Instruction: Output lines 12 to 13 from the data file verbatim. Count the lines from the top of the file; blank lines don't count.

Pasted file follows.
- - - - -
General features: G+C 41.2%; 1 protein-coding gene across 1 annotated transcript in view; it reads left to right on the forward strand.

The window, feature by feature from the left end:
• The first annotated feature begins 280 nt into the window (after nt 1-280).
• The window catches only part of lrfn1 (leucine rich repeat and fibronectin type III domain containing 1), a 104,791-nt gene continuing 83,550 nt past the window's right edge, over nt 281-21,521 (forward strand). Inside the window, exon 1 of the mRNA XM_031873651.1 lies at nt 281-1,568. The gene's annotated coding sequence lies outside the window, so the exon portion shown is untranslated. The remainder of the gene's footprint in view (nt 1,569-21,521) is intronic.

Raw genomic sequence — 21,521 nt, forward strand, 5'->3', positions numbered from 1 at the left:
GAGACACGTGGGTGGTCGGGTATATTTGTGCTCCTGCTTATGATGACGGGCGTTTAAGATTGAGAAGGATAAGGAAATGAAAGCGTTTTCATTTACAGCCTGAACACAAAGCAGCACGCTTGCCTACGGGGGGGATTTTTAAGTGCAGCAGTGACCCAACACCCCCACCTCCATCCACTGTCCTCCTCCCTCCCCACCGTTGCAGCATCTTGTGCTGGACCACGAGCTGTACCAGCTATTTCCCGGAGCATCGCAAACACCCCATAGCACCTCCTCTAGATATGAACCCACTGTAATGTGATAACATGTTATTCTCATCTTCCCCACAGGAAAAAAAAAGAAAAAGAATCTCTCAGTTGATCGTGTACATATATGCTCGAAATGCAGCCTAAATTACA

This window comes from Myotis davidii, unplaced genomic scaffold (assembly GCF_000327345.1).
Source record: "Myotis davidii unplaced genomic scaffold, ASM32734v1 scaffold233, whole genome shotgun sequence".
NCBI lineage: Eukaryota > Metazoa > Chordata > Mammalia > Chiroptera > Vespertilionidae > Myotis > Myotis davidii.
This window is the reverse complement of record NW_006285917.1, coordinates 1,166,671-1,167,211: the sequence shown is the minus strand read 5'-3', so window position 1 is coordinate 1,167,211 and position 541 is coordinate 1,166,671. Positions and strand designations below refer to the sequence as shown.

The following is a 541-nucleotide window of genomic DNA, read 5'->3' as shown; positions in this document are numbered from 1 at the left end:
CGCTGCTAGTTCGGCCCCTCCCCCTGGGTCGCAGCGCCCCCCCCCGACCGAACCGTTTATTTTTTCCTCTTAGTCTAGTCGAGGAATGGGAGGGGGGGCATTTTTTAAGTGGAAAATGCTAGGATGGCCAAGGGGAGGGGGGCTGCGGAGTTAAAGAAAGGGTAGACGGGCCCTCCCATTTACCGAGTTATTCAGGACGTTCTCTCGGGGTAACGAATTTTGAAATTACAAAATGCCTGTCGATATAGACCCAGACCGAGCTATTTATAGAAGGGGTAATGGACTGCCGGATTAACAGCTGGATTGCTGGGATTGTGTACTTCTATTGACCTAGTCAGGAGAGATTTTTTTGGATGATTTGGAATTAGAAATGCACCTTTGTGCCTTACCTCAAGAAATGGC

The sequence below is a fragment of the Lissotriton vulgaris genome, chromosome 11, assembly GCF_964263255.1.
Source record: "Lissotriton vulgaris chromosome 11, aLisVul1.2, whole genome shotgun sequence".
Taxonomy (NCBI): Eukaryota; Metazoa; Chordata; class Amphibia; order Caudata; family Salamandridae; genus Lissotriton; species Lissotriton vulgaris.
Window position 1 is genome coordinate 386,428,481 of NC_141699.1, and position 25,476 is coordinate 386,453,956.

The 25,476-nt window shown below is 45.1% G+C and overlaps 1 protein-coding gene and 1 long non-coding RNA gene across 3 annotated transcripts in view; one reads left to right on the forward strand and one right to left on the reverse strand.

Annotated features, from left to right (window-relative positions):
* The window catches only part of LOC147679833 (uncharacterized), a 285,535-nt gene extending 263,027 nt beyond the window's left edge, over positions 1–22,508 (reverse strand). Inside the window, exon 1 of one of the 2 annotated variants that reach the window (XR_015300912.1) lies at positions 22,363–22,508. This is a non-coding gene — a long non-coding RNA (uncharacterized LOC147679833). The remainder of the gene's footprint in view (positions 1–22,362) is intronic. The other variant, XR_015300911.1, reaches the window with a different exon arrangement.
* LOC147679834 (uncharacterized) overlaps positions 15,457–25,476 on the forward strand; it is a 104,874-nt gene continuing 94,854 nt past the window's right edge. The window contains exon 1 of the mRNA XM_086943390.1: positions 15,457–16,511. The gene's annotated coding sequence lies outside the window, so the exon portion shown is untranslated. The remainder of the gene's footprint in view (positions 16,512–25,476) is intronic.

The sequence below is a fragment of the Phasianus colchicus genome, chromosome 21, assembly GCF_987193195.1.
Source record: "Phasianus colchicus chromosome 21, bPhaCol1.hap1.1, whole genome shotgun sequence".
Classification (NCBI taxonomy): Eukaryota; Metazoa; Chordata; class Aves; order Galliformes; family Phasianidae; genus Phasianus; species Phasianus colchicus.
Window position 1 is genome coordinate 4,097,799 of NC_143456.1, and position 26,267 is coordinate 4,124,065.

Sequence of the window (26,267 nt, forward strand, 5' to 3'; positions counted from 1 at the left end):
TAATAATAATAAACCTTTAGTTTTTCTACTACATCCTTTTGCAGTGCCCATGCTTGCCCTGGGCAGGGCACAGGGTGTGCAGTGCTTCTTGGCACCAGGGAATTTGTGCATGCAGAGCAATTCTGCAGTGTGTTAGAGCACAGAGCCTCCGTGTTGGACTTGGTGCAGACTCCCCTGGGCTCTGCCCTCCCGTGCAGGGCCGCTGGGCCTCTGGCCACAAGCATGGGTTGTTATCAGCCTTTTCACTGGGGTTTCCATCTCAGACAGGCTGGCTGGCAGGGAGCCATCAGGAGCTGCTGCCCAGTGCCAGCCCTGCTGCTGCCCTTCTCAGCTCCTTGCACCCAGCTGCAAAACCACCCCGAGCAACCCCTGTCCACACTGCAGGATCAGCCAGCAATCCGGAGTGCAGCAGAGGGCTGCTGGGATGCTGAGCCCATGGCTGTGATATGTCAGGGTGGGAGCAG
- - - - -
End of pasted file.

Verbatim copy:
CGCTGCTAGTTCGGCCCCTCCCCCTGGGTCGCAGCGCCCCCCCCCGACCGAACCGTTTATTTTTTCCTCTTAGTCTAGTCGAGGAATGGGAGGGGGGGCATTTTTTAAGTGGAAAATGCTAGGATGGCCAAGGGGAGGGGGGCTGCGGAGTTAAAGAAAGGGTAGACGGGCCCTCCCATTTACCGAGTTATTCAGGACGTTCTCTCGGGGTAACGAATTTTGAAATTACAAAATGCCTGTCGATATAGACCCAGACCGAGCTATTTATAGAAGGGGTAATGGACTGCCGGATTAACAGCTGGATTGCTGGGATTGTGTACTTCTATTGACCTAGTCAGGAGAGATTTTTTTGGATGATTTGGAATTAGAAATGCACCTTTGTGCCTTACCTCAAGAAATGGC

The sequence below is a fragment of the Lissotriton vulgaris genome, chromosome 11, assembly GCF_964263255.1.